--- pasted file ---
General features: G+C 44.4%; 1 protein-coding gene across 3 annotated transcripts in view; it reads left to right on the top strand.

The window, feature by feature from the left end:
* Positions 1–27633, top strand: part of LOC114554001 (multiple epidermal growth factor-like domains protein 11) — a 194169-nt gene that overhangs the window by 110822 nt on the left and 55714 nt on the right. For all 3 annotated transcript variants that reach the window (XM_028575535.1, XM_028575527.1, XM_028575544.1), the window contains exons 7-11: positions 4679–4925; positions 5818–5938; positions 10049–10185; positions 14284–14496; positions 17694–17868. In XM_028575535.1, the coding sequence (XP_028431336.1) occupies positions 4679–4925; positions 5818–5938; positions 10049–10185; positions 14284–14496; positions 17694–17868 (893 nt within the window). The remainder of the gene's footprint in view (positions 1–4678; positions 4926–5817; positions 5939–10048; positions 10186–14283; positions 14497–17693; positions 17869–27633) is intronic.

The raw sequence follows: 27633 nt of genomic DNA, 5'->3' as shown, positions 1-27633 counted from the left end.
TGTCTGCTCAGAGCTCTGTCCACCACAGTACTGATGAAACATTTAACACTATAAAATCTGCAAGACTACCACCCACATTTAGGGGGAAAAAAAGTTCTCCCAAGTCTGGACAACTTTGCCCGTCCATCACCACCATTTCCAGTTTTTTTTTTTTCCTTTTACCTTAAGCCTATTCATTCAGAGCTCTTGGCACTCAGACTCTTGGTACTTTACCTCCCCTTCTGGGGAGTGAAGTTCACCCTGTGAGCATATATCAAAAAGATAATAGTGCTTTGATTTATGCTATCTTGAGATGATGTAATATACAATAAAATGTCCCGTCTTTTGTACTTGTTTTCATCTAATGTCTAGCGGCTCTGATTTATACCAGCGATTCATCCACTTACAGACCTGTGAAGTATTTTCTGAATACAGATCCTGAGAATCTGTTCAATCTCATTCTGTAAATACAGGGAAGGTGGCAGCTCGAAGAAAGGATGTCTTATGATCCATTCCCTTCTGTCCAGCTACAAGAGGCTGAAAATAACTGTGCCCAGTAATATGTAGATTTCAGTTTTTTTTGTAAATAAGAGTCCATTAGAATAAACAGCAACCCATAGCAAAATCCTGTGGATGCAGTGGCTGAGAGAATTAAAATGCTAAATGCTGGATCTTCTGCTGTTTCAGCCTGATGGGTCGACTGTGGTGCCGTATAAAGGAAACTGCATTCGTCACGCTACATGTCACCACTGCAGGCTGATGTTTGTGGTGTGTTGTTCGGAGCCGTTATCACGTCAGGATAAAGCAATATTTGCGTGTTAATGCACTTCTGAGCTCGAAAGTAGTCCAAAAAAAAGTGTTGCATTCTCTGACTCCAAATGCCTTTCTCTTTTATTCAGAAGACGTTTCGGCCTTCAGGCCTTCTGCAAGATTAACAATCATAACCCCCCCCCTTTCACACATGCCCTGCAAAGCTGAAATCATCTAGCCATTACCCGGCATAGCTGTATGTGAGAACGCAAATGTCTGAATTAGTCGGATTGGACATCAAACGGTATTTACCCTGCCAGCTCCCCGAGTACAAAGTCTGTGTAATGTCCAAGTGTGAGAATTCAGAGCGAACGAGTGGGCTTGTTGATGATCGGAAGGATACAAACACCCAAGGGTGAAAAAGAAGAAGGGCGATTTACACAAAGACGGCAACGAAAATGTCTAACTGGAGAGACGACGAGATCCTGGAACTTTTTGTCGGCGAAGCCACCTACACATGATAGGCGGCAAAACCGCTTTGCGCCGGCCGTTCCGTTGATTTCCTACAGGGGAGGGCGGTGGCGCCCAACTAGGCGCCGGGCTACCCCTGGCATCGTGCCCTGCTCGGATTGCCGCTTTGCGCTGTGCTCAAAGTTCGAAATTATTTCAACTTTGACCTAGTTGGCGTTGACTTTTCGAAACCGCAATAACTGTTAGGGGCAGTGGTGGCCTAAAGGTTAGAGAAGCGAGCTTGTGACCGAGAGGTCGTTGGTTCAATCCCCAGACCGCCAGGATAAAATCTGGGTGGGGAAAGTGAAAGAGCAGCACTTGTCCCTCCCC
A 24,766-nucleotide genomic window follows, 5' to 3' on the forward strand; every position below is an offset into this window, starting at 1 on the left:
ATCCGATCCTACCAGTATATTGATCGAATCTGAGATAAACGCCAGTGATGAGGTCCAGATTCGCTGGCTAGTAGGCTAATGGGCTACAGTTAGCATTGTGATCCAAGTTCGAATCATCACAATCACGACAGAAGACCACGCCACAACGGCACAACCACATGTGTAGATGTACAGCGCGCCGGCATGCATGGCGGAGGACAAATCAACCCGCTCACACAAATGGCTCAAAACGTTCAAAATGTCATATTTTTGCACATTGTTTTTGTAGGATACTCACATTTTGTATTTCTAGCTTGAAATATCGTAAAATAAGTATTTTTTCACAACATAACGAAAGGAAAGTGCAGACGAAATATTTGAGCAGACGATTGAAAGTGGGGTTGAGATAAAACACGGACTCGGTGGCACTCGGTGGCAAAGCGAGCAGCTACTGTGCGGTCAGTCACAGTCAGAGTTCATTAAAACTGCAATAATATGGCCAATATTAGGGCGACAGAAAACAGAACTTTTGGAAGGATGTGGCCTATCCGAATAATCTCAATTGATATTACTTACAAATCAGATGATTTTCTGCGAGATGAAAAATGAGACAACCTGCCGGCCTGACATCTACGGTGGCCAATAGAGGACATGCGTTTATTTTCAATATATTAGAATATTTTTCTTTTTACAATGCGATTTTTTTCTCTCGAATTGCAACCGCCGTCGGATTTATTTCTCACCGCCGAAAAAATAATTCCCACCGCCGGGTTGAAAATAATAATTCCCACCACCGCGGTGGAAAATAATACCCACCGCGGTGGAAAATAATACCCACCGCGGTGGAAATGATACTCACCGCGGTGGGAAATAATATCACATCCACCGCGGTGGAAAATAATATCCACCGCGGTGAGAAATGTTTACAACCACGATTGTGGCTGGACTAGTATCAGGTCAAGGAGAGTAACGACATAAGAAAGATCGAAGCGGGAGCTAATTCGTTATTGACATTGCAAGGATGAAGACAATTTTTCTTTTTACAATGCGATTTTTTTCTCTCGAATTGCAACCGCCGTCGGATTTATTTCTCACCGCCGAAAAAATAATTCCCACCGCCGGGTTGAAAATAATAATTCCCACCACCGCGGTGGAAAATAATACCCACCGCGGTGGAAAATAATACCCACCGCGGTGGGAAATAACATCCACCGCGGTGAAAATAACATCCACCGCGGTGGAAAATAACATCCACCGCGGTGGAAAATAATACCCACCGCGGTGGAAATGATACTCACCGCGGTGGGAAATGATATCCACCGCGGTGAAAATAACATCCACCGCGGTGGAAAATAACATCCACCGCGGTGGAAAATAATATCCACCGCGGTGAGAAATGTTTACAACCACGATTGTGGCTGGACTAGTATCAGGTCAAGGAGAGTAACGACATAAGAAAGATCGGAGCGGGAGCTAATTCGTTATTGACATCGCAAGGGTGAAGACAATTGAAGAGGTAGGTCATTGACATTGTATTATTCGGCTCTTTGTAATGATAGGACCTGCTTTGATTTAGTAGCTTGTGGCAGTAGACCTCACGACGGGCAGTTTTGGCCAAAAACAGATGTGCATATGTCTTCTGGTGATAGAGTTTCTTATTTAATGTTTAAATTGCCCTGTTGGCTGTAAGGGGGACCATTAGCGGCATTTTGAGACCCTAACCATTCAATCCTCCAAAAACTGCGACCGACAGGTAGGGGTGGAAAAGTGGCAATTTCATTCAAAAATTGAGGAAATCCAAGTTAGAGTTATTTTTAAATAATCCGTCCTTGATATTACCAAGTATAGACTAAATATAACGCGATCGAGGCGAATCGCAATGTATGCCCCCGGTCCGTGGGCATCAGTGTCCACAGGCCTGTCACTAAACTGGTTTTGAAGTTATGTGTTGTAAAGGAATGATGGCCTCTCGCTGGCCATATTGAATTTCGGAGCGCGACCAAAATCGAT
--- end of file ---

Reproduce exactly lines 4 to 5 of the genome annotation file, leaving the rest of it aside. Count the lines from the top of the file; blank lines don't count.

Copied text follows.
The raw sequence follows: 27633 nt of genomic DNA, 5'->3' as shown, positions 1-27633 counted from the left end.
TGTCTGCTCAGAGCTCTGTCCACCACAGTACTGATGAAACATTTAACACTATAAAATCTGCAAGACTACCACCCACATTTAGGGGGAAAAAAAGTTCTCCCAAGTCTGGACAACTTTGCCCGTCCATCACCACCATTTCCAGTTTTTTTTTTTTCCTTTTACCTTAAGCCTATTCATTCAGAGCTCTTGGCACTCAGACTCTTGGTACTTTACCTCCCCTTCTGGGGAGTGAAGTTCACCCTGTGAGCATATATCAAAAAGATAATAGTGCTTTGATTTATGCTATCTTGAGATGATGTAATATACAATAAAATGTCCCGTCTTTTGTACTTGTTTTCATCTAATGTCTAGCGGCTCTGATTTATACCAGCGATTCATCCACTTACAGACCTGTGAAGTATTTTCTGAATACAGATCCTGAGAATCTGTTCAATCTCATTCTGTAAATACAGGGAAGGTGGCAGCTCGAAGAAAGGATGTCTTATGATCCATTCCCTTCTGTCCAGCTACAAGAGGCTGAAAATAACTGTGCCCAGTAATATGTAGATTTCAGTTTTTTTTGTAAATAAGAGTCCATTAGAATAAACAGCAACCCATAGCAAAATCCTGTGGATGCAGTGGCTGAGAGAATTAAAATGCTAAATGCTGGATCTTCTGCTGTTTCAGCCTGATGGGTCGACTGTGGTGCCGTATAAAGGAAACTGCATTCGTCACGCTACATGTCACCACTGCAGGCTGATGTTTGTGGTGTGTTGTTCGGAGCCGTTATCACGTCAGGATAAAGCAATATTTGCGTGTTAATGCACTTCTGAGCTCGAAAGTAGTCCAAAAAAAAGTGTTGCATTCTCTGACTCCAAATGCCTTTCTCTTTTATTCAGAAGACGTTTCGGCCTTCAGGCCTTCTGCAAGATTAACAATCATAACCCCCCCCCTTTCACACATGCCCTGCAAAGCTGAAATCATCTAGCCATTACCCGGCATAGCTGTATGTGAGAACGCAAATGTCTGAATTAGTCGGATTGGACATCAAACGGTATTTACCCTGCCAGCTCCCCGAGTACAAAGTCTGTGTAATGTCCAAGTGTGAGAATTCAGAGCGAACGAGTGGGCTTGTTGATGATCGGAAGGATACAAACACCCAAGGGTGAAAAAGAAGAAGGGCGATTTACACAAAGACGGCAACGAAAATGTCTAACTGGAGAGACGACGAGATCCTGGAACTTTTTGTCGGCGAAGCCACCTACACATGATAGGCGGCAAAACCGCTTTGCGCCGGCCGTTCCGTTGATTTCCTACAGGGGAGGGCGGTGGCGCCCAACTAGGCGCCGGGCTACCCCTGGCATCGTGCCCTGCTCGGATTGCCGCTTTGCGCTGTGCTCAAAGTTCGAAATTATTTCAACTTTGACCTAGTTGGCGTTGACTTTTCGAAACCGCAATAACTGTTAGGGGCAGTGGTGGCCTAAAGGTTAGAGAAGCGAGCTTGTGACCGAGAGGTCGTTGGTTCAATCCCCAGACCGCCAGGATAAAATCTGGGTGGGGAAAGTGAAAGAGCAGCACTTGTCCCTCCCC